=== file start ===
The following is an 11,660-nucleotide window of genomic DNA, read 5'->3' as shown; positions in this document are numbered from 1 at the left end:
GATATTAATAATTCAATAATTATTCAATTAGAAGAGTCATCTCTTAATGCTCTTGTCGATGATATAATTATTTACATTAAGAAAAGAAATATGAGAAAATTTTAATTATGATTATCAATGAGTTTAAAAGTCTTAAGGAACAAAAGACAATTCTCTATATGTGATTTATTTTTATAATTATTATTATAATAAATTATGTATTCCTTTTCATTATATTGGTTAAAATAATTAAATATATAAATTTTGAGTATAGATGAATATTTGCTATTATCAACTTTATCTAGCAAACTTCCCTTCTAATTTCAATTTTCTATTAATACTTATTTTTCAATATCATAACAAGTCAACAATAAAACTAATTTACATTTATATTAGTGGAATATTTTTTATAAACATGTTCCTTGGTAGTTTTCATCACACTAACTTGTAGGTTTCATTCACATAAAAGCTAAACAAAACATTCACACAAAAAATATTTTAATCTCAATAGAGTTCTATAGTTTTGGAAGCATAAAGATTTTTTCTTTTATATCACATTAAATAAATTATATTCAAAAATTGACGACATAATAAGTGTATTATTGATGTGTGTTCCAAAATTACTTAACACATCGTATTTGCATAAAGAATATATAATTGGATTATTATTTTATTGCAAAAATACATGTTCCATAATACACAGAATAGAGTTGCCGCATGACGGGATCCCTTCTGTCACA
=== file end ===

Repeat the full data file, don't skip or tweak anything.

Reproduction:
The following is an 11,660-nucleotide window of genomic DNA, read 5'->3' as shown; positions in this document are numbered from 1 at the left end:
GATATTAATAATTCAATAATTATTCAATTAGAAGAGTCATCTCTTAATGCTCTTGTCGATGATATAATTATTTACATTAAGAAAAGAAATATGAGAAAATTTTAATTATGATTATCAATGAGTTTAAAAGTCTTAAGGAACAAAAGACAATTCTCTATATGTGATTTATTTTTATAATTATTATTATAATAAATTATGTATTCCTTTTCATTATATTGGTTAAAATAATTAAATATATAAATTTTGAGTATAGATGAATATTTGCTATTATCAACTTTATCTAGCAAACTTCCCTTCTAATTTCAATTTTCTATTAATACTTATTTTTCAATATCATAACAAGTCAACAATAAAACTAATTTACATTTATATTAGTGGAATATTTTTTATAAACATGTTCCTTGGTAGTTTTCATCACACTAACTTGTAGGTTTCATTCACATAAAAGCTAAACAAAACATTCACACAAAAAATATTTTAATCTCAATAGAGTTCTATAGTTTTGGAAGCATAAAGATTTTTTCTTTTATATCACATTAAATAAATTATATTCAAAAATTGACGACATAATAAGTGTATTATTGATGTGTGTTCCAAAATTACTTAACACATCGTATTTGCATAAAGAATATATAATTGGATTATTATTTTATTGCAAAAATACATGTTCCATAATACACAGAATAGAGTTGCCGCATGACGGGATCCCTTCTGTCACA